lengthy

TOP OF THE POPS, TOP OF THE POPS!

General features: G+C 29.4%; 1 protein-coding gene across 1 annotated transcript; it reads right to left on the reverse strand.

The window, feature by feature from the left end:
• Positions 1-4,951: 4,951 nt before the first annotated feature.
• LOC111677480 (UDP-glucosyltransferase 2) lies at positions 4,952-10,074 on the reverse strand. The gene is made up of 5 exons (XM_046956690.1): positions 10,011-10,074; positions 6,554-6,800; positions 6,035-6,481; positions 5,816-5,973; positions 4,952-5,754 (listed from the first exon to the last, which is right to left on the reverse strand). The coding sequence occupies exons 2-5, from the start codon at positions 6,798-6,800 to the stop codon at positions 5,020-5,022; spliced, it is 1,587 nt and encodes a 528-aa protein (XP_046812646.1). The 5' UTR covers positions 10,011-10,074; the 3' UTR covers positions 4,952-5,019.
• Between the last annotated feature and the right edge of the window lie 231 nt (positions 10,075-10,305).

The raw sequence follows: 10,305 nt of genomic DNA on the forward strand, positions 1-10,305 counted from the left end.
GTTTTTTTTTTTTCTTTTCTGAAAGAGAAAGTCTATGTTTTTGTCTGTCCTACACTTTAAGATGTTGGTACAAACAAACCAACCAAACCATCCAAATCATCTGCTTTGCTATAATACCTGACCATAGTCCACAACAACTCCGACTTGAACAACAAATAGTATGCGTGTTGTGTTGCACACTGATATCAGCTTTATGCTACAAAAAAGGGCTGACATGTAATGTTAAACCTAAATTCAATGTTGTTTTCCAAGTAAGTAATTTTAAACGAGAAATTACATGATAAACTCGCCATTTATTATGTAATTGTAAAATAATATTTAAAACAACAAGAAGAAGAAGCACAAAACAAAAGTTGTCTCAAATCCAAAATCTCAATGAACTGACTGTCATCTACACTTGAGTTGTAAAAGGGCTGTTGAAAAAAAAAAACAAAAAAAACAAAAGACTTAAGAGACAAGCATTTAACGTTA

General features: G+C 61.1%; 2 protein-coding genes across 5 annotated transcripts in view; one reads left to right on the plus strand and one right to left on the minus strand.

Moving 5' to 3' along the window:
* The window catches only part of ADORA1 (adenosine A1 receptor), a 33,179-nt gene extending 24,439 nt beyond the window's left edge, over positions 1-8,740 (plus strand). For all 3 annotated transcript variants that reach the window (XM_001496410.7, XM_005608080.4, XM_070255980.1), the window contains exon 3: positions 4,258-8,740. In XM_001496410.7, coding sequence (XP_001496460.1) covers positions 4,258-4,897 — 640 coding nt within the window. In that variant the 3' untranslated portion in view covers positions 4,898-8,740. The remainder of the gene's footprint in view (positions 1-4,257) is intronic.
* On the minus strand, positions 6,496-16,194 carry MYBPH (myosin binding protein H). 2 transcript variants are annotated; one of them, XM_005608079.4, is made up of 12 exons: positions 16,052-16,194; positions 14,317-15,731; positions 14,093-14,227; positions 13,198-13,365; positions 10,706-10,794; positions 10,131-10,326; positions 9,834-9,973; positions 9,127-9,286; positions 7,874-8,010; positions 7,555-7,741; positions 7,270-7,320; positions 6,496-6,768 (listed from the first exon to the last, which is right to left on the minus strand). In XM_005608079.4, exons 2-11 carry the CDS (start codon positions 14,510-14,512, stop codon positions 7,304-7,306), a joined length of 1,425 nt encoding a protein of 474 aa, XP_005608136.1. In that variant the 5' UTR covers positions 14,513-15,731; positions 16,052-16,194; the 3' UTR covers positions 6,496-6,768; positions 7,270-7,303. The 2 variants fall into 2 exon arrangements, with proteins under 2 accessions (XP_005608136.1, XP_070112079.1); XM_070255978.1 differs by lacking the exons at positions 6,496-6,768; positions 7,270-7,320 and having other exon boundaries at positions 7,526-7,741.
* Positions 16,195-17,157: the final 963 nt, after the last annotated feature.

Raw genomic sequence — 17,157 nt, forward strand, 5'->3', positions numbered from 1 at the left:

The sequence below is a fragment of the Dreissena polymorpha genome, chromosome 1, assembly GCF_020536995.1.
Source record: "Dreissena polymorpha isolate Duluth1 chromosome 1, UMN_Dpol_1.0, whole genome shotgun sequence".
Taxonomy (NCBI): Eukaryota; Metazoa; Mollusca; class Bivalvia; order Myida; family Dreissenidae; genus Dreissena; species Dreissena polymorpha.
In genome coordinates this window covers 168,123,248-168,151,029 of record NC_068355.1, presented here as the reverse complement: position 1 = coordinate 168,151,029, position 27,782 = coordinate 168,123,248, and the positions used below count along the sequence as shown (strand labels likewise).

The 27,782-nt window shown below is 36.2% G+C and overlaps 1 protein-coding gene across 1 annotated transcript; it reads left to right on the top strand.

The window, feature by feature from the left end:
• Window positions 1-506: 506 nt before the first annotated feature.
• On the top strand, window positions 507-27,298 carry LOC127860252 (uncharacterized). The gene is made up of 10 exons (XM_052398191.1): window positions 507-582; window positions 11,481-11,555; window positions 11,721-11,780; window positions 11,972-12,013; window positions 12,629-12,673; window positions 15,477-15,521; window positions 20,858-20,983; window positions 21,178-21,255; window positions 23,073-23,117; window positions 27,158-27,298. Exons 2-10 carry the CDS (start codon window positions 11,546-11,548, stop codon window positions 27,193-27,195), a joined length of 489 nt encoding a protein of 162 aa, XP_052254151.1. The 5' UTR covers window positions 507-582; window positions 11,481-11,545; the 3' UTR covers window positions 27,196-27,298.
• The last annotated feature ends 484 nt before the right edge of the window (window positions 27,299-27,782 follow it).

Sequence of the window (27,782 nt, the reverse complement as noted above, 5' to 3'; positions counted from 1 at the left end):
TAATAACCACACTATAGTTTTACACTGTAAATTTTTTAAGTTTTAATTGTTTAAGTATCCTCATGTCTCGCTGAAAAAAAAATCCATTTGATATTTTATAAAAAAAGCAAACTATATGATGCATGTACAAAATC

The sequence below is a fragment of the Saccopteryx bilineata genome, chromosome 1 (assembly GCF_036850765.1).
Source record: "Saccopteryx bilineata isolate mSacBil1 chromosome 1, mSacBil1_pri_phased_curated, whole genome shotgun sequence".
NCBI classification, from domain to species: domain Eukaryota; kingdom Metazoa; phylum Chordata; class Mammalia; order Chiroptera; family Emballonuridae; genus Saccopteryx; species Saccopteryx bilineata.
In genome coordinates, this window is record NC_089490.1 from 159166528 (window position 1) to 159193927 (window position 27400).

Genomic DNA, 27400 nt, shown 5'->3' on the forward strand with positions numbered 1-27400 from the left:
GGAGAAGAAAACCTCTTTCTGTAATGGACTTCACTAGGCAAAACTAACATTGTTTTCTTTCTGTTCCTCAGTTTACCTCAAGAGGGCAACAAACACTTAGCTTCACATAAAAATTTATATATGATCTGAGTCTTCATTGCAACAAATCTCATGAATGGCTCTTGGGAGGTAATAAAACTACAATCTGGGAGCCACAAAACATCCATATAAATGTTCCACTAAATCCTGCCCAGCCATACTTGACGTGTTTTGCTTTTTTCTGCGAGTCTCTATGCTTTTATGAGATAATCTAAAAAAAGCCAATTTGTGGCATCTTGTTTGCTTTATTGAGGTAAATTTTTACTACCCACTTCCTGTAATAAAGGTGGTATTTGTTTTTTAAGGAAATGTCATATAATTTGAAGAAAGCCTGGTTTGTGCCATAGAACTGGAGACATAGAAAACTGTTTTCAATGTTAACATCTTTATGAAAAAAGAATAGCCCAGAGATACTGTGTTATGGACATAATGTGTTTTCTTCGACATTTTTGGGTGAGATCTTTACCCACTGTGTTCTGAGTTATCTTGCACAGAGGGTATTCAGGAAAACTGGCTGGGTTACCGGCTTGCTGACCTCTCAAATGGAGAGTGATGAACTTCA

You remember Christmas; you know, tinsel, presents, over-indulgence. When all you could hear were the classic Christmas hits, and the big Christmas Number One. Killing in the Name Of. There’s more to say about the event than even this lengthy article has room to support. Rage Against The Machine getting to #1 with a song that peaked, nearly two decades ago, at #25. Not just that, but to Christmas Number One, the one chart result the whole country is trained to care about. People’s reactions? Well, we’d need a whole new website to talk that one through. All the backlash about “oh it’s still going to Simon Cowell” (not true, the man doesn’t own Sony) or “it’s a silly song” (being honest, 17 years removed, it kind of is) isn’t the point. The point they missed is, do we still care about the Top 40? The music in the is the world to a certain demographic (shudder); the pop-discovering, identity-forming young teens. But the spread of that isn’t top-down, it’s bottom-up: what a marketing person would be able to call viral without having difficulty ever looking their reflection in the eye again. It spreads across playgrounds and the backseats of buses, through word-of-mouth and mostly, through phones. Ringtones; playing a new song to your mates; Bluetooth, if you’re that old-skool. Y’know, for the kids… It’s this kind of able-to-hear-it-anyway method that renders the chart unimportant, I guess. Who needs the public at large acting as a taste-maker, when you’ve got your friends skimming for the best bits and playing them to you? For me, card-holding Indie Kid, this means flicking through blogs and occasionally even traditional magazines with Spotify close to hand, and the recommendations of a few particular friends. I get to choose whose taste I trust and listen to the songs immediately. No more relying on the general public. But us alternative types, the indie kids, the obscurity seekers, we never should have to care about that anyway, should we? But I think the charts are important. As historical record for one. What was it like being young in 1977, really? 1982? Check the charts. Look at freakytrigger.co.uk’s genius Popular, which is going through every British #1 ever since the first (Al Martino’s Here In My Heart, since you’re asking) and writing an essay on each. They’re also important as a way of making music feel like it matters. Giving us a story. You might well have sneered at a sudden Michael Jackson fan produced by his death. But, to go one notch more credible, how much of the Blur/Oasis enjoyment rode on that feeling of being in a gang? Still sneering? Have you ever worn a band t-shirt, liked someone because they liked the same type of music? You like being in a gang, admit it. But ultimately, it’s all just music, right? Sounds that do or don’t vibrate your ear drums the right way to make you feel something. Why should all the trappings matter? Because it makes people interested. Let’s look at the Top 40 right now as I write this (for the blog-o-sphere, now a week ago). Numbers five and six in the chart right now are the same song, in two versions- Journey’s Don’t Stop Believin’, the original and as performed by the cast members of American smash-hit TV programme Glee (which I still haven’t seen and am holding out hope will be good, but that’s a mainstream-embracing story for another time). That song has snuck back into the public consciousness loads of late- your university life has probably crossed paths with an anthemic singalong at some point. We’re all just a smalltown girl… It’s the same story as Rage- a third-party makes you suddenly care about the song, and before you know it it’s being thrust to the forefront of pop culture all over again. But those are old songs. The Top 40 is a signifier of the new. Singles are the currency of freshness in music; something new every week please, more and more until I’m full. My esteemed colleague Tom Lowe suggests here that this is a dangerous attitude.But how is this desire any different to the music obsessive’s constant hunt for a new favourite band? Not necessarily following them but being aware of the charts, I have discovered a lot of stuff I genuinely love. It took months of singles for Lady Gaga to click with me and now I celebrate every time I hear Bad Romance (#7) because something so unusual made it through. Weirdness being the lifeblood of pop, the home of the novelty single. The rest of the chart is hit and miss. I hate Iyaz’s Replay (#1), still don’t get Florence or her Machine (You’ve Got The Love, #8). I can’t help but raise an eyebrow at Owl City’s blatant Postal Service rip-off Fireflies (#2, and I implore you, if you like this, to seek out their seminal album Give Up). I probably shouldn’t but I adore Sidney Samson’s Riverside (#3, though it seems much bigger than that) and rather like 30H!3’s Starstrukk (#4) which cheekily combines Katy Perry, a few great lyrics and some good gimmicks to hide the fact that it’s a bit generic. There’s no denying that ‘pop music’ today is an umbrella that covers a whole lot of ground, a lot of it really interesting. Who’d have thought something that sounded like a Death Cab For Cutie cast-off would ever make it to number two? And more good stuff more popular means less overplaying. Only you can prevent another Sex On Fire, kids. …But maybe it’s just me. Maybe I’ve hit that point in life where I mellow out, stop caring about music with the intensity of a teenage zealot. I’m also less exposed to overplayed, overproduced rubbish- I club a lot less these days (getting old), am generally exposed to the radio only for short bursts, and can’t afford music TV. But I think the charts are important- even when […]